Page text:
What Are Students Like at This Learning Level?

As they negotiate the difficult path into puberty, middle school kids are often at the mercy of their hormones and emotions. Girls can become fixated on body image, while boys experience the deepening of their voices. At the same time, they are in discovery mode, exploring their place in the larger world by expanding peer relationships and examining current events and multicultural issues. The following is a quick look at some of the behaviors you’re likely to encounter with students at this level.

Sixth graders

Sixth graders have energy to spare and can be a bit scattered when it comes to decision making. Clear instruction and encouragement from you can help alleviate some of the self-consciousness and awkwardness they may feel about their relative status within the school community and the larger world. This age group is interested in social issues and current events. Designing theater instruction to include these themes - as well as liberal amounts of humor - will help you engage and activate your students

Seventh graders

Seventh graders begin to test boundaries as they move into puberty. They can be moody, withdrawn, and even openly rebellious. For teachers, the emphasis should be on keeping students motivated and on task while effectively managing the few that may push the limits of "class clown" or disrupt in other ways. Students’ emotions tend to run high, which can be a plus when they are channeled into performance and writing-based activities in healthy ways. Theater training can also be a great way to improve peer dynamics through collaboration.

Eighth graders

Eighth graders are typically full of energy and express it in any way they can - with big gestures, bursts of laughter, and sudden increases in volume. At this age, their abstract-thinking skills are improving. They are less self-conscious about making mistakes. They try hard, and if they fail, they try again. This combination of factors can help them excel in their theater training. Many adult theater artists claim their commitment to the art form began during their final year of middle school.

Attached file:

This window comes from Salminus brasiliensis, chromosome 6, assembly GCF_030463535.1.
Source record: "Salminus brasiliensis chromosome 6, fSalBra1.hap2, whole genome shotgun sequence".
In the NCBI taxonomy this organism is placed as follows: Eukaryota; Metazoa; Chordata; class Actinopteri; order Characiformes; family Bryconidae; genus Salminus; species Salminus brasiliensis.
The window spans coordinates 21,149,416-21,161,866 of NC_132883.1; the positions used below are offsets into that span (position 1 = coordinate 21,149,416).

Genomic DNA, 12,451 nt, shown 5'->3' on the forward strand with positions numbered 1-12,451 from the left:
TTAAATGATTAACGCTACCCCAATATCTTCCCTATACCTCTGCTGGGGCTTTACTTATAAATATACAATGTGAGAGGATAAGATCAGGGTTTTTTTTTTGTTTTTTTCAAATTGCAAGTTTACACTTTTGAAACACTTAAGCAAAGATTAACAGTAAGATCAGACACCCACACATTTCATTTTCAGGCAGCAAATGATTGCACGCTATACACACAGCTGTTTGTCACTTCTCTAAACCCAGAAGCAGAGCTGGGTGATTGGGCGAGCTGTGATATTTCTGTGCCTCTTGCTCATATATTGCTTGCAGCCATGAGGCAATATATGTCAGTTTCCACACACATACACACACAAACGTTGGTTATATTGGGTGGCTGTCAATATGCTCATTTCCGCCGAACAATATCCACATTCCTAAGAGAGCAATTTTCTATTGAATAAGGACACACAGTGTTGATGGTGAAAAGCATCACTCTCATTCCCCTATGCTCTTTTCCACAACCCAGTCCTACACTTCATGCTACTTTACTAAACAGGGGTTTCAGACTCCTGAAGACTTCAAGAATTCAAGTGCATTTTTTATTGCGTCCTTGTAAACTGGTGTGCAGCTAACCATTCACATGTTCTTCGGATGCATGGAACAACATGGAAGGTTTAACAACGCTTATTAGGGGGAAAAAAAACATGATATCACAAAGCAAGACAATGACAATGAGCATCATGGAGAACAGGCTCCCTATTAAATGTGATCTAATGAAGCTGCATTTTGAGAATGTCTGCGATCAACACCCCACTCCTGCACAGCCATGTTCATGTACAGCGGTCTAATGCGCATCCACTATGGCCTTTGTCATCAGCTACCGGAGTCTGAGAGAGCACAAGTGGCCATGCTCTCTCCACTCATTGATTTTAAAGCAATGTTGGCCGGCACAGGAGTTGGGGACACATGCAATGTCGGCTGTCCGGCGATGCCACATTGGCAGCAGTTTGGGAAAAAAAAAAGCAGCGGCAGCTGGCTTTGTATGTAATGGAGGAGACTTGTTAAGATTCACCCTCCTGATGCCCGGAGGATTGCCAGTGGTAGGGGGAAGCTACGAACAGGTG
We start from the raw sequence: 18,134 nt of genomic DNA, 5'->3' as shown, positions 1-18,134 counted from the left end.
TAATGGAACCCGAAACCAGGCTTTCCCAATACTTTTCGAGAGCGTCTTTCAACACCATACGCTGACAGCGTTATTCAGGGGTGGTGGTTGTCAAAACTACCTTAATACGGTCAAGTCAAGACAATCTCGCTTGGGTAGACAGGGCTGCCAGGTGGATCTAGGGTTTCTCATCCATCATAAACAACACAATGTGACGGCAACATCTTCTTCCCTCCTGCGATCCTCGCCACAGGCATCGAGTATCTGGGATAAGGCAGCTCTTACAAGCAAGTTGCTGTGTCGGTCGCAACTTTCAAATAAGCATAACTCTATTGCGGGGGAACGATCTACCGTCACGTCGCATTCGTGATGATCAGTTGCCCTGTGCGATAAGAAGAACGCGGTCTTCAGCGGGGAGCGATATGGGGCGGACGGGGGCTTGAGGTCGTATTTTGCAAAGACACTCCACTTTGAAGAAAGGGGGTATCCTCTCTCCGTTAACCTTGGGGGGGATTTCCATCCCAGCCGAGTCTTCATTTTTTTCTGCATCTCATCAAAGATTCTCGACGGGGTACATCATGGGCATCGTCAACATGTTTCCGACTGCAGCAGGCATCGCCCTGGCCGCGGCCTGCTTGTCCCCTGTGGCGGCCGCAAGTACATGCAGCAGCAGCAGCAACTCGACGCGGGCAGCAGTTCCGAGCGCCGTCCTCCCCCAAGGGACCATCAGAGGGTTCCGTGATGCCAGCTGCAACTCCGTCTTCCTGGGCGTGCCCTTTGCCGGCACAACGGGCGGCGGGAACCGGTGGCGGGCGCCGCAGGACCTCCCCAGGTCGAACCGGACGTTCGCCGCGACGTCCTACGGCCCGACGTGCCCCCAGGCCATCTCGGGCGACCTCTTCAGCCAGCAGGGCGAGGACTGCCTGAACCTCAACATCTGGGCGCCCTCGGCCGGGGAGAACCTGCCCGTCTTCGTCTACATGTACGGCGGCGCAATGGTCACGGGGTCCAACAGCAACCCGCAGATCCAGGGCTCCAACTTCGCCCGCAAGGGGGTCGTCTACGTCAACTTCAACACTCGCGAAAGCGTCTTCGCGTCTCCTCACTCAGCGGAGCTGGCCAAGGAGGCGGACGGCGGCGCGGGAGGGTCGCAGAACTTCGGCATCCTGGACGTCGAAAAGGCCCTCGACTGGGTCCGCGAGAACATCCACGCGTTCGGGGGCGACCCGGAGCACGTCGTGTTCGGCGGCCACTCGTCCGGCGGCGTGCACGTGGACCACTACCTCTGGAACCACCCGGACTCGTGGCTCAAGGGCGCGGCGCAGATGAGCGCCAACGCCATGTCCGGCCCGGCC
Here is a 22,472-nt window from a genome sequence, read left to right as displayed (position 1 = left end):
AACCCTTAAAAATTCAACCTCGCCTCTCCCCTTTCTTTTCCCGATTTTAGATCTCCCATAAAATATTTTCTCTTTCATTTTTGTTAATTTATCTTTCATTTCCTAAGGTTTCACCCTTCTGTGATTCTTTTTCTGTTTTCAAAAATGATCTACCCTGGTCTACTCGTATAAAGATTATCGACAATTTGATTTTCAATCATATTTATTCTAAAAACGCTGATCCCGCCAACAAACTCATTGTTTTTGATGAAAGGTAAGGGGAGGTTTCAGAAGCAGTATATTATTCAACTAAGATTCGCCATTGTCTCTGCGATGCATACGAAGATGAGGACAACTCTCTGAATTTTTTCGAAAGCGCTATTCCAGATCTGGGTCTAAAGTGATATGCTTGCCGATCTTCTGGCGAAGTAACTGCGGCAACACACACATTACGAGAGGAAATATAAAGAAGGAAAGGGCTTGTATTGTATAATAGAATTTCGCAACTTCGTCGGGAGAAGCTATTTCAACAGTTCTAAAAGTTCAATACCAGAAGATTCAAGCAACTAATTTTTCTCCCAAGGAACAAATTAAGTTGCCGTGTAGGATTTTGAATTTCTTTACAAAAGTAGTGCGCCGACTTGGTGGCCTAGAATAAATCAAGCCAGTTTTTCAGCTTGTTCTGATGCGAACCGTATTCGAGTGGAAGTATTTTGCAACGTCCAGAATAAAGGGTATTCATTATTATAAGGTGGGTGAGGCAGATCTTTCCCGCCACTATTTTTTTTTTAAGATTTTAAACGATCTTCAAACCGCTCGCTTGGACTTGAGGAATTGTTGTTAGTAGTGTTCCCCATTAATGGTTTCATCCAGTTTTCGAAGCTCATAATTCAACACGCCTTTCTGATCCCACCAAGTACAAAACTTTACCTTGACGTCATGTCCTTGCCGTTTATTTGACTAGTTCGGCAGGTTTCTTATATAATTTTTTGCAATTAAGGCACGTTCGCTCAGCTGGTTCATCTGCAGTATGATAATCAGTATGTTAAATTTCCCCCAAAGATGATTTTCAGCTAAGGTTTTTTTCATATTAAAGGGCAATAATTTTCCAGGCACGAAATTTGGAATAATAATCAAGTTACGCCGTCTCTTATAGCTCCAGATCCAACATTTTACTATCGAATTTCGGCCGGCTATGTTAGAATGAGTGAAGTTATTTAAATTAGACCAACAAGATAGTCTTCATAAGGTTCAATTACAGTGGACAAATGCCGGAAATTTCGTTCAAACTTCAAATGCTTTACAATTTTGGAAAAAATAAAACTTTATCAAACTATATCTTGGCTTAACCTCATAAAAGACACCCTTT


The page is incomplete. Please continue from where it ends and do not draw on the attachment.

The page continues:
What Students Can Do at This Level

The learning outcomes below are based on the Scope and Sequence, which builds instruction sequentially across these levels. Keep in mind that students of different ages may be at the same level.
Grade 6 Students Can… Grade 8 Students Can…

develop focus and concentration in order to sustain improvisations, scene work, and performance

collaborate with classmates to create and perform original, improvised scenes


practice playwriting techniques

synthesize research, observation, given circumstances, and acting skills to create characters in formal and informal presentations


examine and discuss introductory levels of the directing process: research, plan and collaborate, audition, cast, block, and direct

compare and demonstrate different acting methods and theories


produce written, verbal, and visual responses to written and/or performed material

use descriptive vocabulary and creative thinking in the critiquing process


describe how theater and related media have reflected and transformed various cultures throughout history

demonstrate a basic knowledge of American theater history, which may include the study of African, Asian, Native and Latin American, and other cultures



The following brief activities can help you engage students.

Grade 6 Design an assignment in which students research and discuss characters in literature from different time periods. They should consider the impact of the particular historical period on the characters’ modes of dress, speech, and social customs.

Grade 7 Ask students to write a one- or two-page monologue that reflects the internal self of a character who is their age but who lives somewhere else. The monologue can take any form; it might be a story, a description of a situation or emotional state, or a rant about a problem. Ask students to focus on creating a strong emotional through-line as they write.

Grade 8 Assign students to review a public, school, or classroom performance or presentation. In their critiques, they should focus specifically on the element of character, describing character traits, emotional arcs, and overall believability.